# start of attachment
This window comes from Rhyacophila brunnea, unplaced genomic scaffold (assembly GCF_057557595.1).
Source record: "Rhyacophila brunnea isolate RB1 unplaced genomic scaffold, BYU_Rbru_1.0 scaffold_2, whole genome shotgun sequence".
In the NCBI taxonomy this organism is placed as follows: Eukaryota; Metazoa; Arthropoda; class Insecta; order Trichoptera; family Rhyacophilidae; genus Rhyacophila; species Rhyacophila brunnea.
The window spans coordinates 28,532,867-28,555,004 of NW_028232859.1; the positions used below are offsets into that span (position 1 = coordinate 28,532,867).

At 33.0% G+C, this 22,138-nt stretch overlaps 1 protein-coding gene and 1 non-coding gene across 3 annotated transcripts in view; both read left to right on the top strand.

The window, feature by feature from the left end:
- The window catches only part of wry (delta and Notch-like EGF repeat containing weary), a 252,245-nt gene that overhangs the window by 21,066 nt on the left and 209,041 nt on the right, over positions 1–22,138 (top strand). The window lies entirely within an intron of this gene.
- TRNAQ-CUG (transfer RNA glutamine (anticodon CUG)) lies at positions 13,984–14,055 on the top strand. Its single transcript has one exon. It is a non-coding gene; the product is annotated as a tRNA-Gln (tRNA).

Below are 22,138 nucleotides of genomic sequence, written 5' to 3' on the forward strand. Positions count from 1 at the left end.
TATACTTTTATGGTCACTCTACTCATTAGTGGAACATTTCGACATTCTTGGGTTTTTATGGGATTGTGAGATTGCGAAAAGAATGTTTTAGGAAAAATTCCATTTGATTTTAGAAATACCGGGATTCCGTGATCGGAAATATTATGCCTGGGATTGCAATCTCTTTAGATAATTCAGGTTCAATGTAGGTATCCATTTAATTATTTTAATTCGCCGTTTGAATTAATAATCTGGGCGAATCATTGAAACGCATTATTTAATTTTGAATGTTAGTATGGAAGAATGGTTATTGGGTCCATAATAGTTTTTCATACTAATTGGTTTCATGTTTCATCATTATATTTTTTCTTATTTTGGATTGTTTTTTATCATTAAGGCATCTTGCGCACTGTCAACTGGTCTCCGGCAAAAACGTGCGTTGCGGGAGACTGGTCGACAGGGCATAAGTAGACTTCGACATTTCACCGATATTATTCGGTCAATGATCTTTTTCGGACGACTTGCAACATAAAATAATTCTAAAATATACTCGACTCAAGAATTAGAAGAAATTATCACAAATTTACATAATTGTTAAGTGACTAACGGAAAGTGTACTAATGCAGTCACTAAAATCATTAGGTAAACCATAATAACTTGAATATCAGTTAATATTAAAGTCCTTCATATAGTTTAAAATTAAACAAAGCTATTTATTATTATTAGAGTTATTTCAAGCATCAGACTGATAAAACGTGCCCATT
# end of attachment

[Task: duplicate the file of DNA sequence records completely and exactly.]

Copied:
This window comes from Rhyacophila brunnea, unplaced genomic scaffold (assembly GCF_057557595.1).
Source record: "Rhyacophila brunnea isolate RB1 unplaced genomic scaffold, BYU_Rbru_1.0 scaffold_2, whole genome shotgun sequence".
In the NCBI taxonomy this organism is placed as follows: Eukaryota; Metazoa; Arthropoda; class Insecta; order Trichoptera; family Rhyacophilidae; genus Rhyacophila; species Rhyacophila brunnea.
The window spans coordinates 28,532,867-28,555,004 of NW_028232859.1; the positions used below are offsets into that span (position 1 = coordinate 28,532,867).

At 33.0% G+C, this 22,138-nt stretch overlaps 1 protein-coding gene and 1 non-coding gene across 3 annotated transcripts in view; both read left to right on the top strand.

The window, feature by feature from the left end:
- The window catches only part of wry (delta and Notch-like EGF repeat containing weary), a 252,245-nt gene that overhangs the window by 21,066 nt on the left and 209,041 nt on the right, over positions 1–22,138 (top strand). The window lies entirely within an intron of this gene.
- TRNAQ-CUG (transfer RNA glutamine (anticodon CUG)) lies at positions 13,984–14,055 on the top strand. Its single transcript has one exon. It is a non-coding gene; the product is annotated as a tRNA-Gln (tRNA).

Below are 22,138 nucleotides of genomic sequence, written 5' to 3' on the forward strand. Positions count from 1 at the left end.
TATACTTTTATGGTCACTCTACTCATTAGTGGAACATTTCGACATTCTTGGGTTTTTATGGGATTGTGAGATTGCGAAAAGAATGTTTTAGGAAAAATTCCATTTGATTTTAGAAATACCGGGATTCCGTGATCGGAAATATTATGCCTGGGATTGCAATCTCTTTAGATAATTCAGGTTCAATGTAGGTATCCATTTAATTATTTTAATTCGCCGTTTGAATTAATAATCTGGGCGAATCATTGAAACGCATTATTTAATTTTGAATGTTAGTATGGAAGAATGGTTATTGGGTCCATAATAGTTTTTCATACTAATTGGTTTCATGTTTCATCATTATATTTTTTCTTATTTTGGATTGTTTTTTATCATTAAGGCATCTTGCGCACTGTCAACTGGTCTCCGGCAAAAACGTGCGTTGCGGGAGACTGGTCGACAGGGCATAAGTAGACTTCGACATTTCACCGATATTATTCGGTCAATGATCTTTTTCGGACGACTTGCAACATAAAATAATTCTAAAATATACTCGACTCAAGAATTAGAAGAAATTATCACAAATTTACATAATTGTTAAGTGACTAACGGAAAGTGTACTAATGCAGTCACTAAAATCATTAGGTAAACCATAATAACTTGAATATCAGTTAATATTAAAGTCCTTCATATAGTTTAAAATTAAACAAAGCTATTTATTATTATTAGAGTTATTTCAAGCATCAGACTGATAAAACGTGCCCATT